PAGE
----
Take-Away: As the passage of the SECURE Act seems imminent, many individuals with large IRAs are starting to revisit how those IRAs are handled at the time of their deaths. Conventional wisdom of the past may no longer apply if there is a mandatory 10-year payout to inherited IRAs and other qualified retirement accounts.

Background: The SECURE Act provides modest improvements to some retirement rules, e.g. extending the required beginning date from age 70 ½ to age 72, and permitting IRA contributions by an individual after age 70, provided that the individual continues to have earned income. The trade-off for these modest improvements is the mandatory payout of inherited retirement accounts over a period of 10-years, not over the designated individual beneficiary’s life expectancy (often referred to as the stretch IRA.) Actually, the way the SECURE Act is written with its effective date, the 10-year payout rule is actually closer to 11 years, because the year the IRA owner dies is not counted as part of the 10-year distribution rule. It is estimated that the tax revenues to be generated over the following 10 years with the elimination of the stretch IRA will be $16 billion. In sun, the SECURE Act is a revenue raiser. The RMD extension of 18 months and the ability to continue to contribute to an IRA after age 70 is akin to the old phrase ‘putting lipstick on a pig.’

10-year Pay-down Rule: This mandatory rule does not require equal distributions over the 10 years. Consequently, a designated beneficiary could theoretically wait until year 10 in which to take the one, final, distribution from the inherited IRA. However, that would bunch all that taxable income into a single tax year, no doubt exposing that income to marginally higher income tax rates, and possibly exposing the beneficiary to the 3.8% Medicare surtax.

Eligible Designated Beneficiaries: Excluded from the mandatory 10-year are surviving spouses, minor children, disabled beneficiaries, and beneficiaries less than 10 years younger than the deceased IRA owner. Once minors hit age 18 (or 21, depending on the state’s age of emancipation) the beneficiary starts their 10-year payout obligation. This will be a bonanza for those 18-year olds starting college if they now ‘must’ take distributions from their inherited IRA.

  • Example: Mom dies, leaving to her daughter Sandy a $500,000 IRA. Under today’s rules, Sandy’s age 37 requires a life factor of 37 years, i.e. Sandy divides the $500,000 by 1/37th to determine her first RMD from the inherited IRA the year after Mom’s death. Thus, the first year distribution after Mom’s death under current RMD distribution rules for Sandy will be $13,513.52, or less than 3% of Mom’s IRA balance at the time of her death. Assume that the inherited IRA account grows at 4% that first year after Mom’s death. If that is the case, the inherited IRA would have actually grown by about $6,500 even after the $13,513 distribution to Sandy, [$20,000 growth of 4% on $500,000 less $13,513= $6,500.]. Under the SECURE Act, if Sandy attempts to equally spread out the distributions from Mom’s inherited IRA, that would be roughly $50,000 a year in taxable distributions to Sandy, compared to the $13,513 in the first year after Mom’s death under the current stretch IRA rules. Assume, further, that Sandy is single, but has a good job  that pays to her $140,000 a year. Under current RMD rules, the additional $13,513 added to Sandy’s $140,000 income would only push Sandy up to $153,513 in taxable income for the year, thus keeping Sandy at the 24% marginal income tax bracket. With a taxable $50,000 distribution under the SECURE Act’s 10-year payout rules, Sandy’s taxable income would be roughly $190,000, subjecting about $29,275 of the $50,000 IRA distribution to the higher 32% marginal federal tax rate, which starts for Sandy at $160,725. Obviously, the shorter IRA distribution period will cause significant increases in income taxes for Sandy.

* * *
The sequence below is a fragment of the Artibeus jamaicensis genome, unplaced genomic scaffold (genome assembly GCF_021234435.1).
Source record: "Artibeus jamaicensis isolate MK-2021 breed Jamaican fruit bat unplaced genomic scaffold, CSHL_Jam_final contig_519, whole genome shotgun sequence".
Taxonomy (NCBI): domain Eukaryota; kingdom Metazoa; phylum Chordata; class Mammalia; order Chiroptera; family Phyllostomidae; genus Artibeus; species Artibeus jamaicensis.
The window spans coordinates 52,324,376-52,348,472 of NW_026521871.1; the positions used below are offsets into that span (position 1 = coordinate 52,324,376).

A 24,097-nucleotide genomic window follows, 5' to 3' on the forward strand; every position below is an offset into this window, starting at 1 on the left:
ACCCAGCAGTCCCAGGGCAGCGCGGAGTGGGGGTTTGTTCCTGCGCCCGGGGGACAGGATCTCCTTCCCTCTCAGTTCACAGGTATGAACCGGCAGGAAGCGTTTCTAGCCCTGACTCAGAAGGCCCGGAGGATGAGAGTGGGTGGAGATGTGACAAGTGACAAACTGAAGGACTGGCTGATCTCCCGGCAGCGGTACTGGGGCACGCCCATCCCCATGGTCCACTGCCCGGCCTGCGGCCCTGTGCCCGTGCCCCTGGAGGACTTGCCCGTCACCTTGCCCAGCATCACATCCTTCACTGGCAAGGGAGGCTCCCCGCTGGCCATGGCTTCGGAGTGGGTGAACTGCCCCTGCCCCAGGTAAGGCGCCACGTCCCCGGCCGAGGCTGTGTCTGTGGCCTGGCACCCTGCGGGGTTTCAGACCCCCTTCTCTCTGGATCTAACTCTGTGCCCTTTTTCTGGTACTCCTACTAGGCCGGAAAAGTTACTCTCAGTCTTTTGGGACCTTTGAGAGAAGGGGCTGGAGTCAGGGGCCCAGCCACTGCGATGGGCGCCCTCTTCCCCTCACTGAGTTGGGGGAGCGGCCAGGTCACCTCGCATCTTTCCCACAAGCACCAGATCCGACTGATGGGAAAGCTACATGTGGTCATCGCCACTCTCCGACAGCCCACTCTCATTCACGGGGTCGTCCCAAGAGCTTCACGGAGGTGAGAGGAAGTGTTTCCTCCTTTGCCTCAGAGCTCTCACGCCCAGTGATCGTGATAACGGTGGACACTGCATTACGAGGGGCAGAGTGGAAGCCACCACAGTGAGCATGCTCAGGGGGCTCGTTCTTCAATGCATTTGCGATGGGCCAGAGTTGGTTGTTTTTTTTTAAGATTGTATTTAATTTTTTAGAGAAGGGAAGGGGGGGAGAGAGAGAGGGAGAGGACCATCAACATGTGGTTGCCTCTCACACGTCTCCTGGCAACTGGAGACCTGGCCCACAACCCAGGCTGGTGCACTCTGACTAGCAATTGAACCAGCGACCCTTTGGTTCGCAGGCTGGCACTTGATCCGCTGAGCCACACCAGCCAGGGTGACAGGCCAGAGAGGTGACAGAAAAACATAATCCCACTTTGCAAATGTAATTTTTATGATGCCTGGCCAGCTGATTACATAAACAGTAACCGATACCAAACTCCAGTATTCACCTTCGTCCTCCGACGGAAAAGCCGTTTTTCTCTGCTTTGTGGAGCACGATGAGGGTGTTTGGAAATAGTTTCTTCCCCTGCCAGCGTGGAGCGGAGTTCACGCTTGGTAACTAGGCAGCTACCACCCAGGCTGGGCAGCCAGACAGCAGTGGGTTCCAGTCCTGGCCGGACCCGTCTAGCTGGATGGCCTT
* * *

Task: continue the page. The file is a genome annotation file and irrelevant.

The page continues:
Planning Considerations: With the elimination of the stretch IRA will come new planning considerations. Some have been touched on before, and some may entail some counter-intuitive planning.